In his 1961 book The Origins of the Second World War, British historian A.J.P. Taylor offered a different perspective, arguing that the Munich Agreement of 1938, which allowed Hitler to annex part of Czechoslovakia, represented “a triumph of all that was best and most enlightened in British life.” Most historians were appalled by this statement, and Taylor’s reputation never fully recovered. But what Taylor was trying to convey was that the reluctance to engage in another war against Germany after the slaughter of WWI was not inherently dishonorable, and that Winston Churchill’s opposition to appeasement was initially disregarded because he was widely seen as a warmonger.

Taylor also understood that democracy is not a guarantee of peaceful intent. As he noted, “Bismarck fought ‘necessary’ wars and killed ‘thousands’; the idealists of the twentieth century fought ‘just’ wars and killed millions.” In his view, democratic idealists were the spiritual heirs to Christian missionaries – it was not peace they sought, but conversion. The content of the sermons changed, but the evangelical spirit remained, with human rights becoming the new gospel.

While Article 51 of the United Nations Charter recognizes self-defense as the only just cause of war, what constitutes self-defense is often open to interpretation. Israel, for example, used self-defense to justify its preemptive strike on the Egyptian air force, which triggered the 1967 Six-Day War. The United States invoked the concept of preemptive self-defense to support its 2003 invasion of Iraq, and Russia relied on similar reasoning to justify its 2022 invasion of Ukraine.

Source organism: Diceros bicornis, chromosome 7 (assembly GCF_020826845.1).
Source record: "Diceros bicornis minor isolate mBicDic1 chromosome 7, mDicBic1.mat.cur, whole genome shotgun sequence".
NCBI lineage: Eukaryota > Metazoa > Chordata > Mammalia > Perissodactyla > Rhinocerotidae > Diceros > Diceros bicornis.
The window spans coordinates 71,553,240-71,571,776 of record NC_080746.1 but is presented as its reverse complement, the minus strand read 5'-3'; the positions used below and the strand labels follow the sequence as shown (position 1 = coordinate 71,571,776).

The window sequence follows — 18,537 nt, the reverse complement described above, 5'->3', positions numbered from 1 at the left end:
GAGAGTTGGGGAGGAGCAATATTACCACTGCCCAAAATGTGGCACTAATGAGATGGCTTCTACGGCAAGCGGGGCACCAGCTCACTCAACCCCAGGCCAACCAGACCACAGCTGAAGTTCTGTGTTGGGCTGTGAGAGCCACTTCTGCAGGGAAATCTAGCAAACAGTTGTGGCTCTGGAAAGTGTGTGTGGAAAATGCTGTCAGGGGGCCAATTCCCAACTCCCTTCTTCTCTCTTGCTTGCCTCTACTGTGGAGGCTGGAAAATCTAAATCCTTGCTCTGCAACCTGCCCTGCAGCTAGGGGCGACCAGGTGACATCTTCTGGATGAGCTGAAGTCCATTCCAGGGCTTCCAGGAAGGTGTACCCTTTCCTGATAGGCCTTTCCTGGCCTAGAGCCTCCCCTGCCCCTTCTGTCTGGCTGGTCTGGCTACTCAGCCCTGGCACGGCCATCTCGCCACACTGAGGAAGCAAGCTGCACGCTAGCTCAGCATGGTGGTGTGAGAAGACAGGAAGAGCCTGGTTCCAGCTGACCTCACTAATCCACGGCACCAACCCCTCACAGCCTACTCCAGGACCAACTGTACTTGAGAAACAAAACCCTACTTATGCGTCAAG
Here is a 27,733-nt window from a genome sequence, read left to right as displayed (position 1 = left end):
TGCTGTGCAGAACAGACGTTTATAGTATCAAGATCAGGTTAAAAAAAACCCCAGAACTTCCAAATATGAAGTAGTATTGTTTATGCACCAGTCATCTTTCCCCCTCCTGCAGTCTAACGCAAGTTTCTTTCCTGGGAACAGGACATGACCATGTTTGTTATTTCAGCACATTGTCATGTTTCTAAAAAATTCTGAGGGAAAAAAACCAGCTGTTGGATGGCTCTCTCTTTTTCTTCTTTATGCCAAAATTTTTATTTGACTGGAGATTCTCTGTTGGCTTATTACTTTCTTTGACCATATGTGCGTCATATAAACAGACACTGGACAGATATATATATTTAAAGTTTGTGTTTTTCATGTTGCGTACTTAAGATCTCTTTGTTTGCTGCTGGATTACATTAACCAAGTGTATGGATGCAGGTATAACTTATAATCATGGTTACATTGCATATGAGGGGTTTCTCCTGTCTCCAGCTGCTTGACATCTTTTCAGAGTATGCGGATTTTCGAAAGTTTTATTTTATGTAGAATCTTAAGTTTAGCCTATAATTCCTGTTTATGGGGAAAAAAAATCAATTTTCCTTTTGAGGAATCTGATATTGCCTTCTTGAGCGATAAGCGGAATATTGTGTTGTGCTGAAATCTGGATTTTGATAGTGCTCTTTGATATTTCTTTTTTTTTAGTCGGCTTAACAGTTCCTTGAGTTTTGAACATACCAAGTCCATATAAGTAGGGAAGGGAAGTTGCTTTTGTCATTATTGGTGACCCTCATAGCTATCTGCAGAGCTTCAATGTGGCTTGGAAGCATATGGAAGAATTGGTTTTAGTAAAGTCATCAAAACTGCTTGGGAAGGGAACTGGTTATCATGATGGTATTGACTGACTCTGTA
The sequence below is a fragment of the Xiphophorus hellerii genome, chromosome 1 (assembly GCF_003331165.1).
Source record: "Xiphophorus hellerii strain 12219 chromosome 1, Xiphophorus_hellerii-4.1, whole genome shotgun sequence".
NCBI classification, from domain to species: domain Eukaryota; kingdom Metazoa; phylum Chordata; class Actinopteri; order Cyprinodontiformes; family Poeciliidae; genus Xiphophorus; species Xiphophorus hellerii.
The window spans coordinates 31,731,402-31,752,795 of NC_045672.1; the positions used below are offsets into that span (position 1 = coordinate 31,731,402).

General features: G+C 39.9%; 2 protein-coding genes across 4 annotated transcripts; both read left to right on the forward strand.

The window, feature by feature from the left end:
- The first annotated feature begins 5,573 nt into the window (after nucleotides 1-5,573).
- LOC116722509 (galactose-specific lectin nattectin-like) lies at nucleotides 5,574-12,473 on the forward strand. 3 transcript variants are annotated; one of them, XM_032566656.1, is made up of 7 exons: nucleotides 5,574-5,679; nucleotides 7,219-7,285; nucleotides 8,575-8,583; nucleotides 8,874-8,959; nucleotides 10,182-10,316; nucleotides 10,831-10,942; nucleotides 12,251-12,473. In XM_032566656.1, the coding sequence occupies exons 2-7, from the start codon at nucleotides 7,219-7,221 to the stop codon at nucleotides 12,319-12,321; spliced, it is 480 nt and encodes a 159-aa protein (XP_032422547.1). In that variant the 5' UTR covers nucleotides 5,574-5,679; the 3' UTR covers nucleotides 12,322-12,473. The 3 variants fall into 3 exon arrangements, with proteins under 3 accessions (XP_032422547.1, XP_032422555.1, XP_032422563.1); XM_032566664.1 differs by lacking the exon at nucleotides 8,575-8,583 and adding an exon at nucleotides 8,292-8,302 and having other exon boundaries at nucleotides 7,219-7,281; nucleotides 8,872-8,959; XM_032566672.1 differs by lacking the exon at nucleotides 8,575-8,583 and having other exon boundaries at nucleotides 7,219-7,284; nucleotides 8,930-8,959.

The British author Anthony Burgess divided European history from the High Middle Ages to the end of WWII into alternating periods of limited and total wars. From 1000 to 1550, Europe experienced limited conflicts that were primarily feudal and dynastic. This was followed by an era of widespread religious upheaval from 1550 to 1648. By contrast, military engagements between 1649 and 1789 were mostly limited to colonial struggles. The period between 1789 and 1815 was characterized by a return to large-scale warfare, driven by revolutionary and nationalist fervor, whereas the following century was marked by limited colonial and commercial conflicts. Finally, Europe faced the two devastating world wars between 1914 and 1945.

The postwar period was marked by eight decades of relative peace enforced by the US and the Soviet Union, and later by the US alone. However, geopolitical tensions have spiked in recent years, triggering multiple regional conflicts with the potential to escalate into another full-scale global war.

There are three reasons why periods of relative peace do not last. First, the peace treaties that end large-scale wars may contain the seeds of future conflicts. This was certainly true of the Treaty of Versailles, which ended WWI. Second, emerging powers, such as China today, may undermine the foundations of enduring global peace. Third, human societies tend to become restless after living peacefully for an extended period.

As the world once again divides into hostile economic and geopolitical blocs, the 80th anniversary of D-Day offers an opportunity to reflect on the sacrifices we are prepared to make to defend our values. Above all, we must prioritize peace over total war and heed the lessons of past global catastrophes.

About the author: Robert Skidelsky, a member of the British House of Lords, is Professor Emeritus of Political Economy at Warwick University. He is the author of an award-winning biography of John Maynard Keynes and The Machine Age: An Idea, a History, a Warning (Allen Lane, 2023).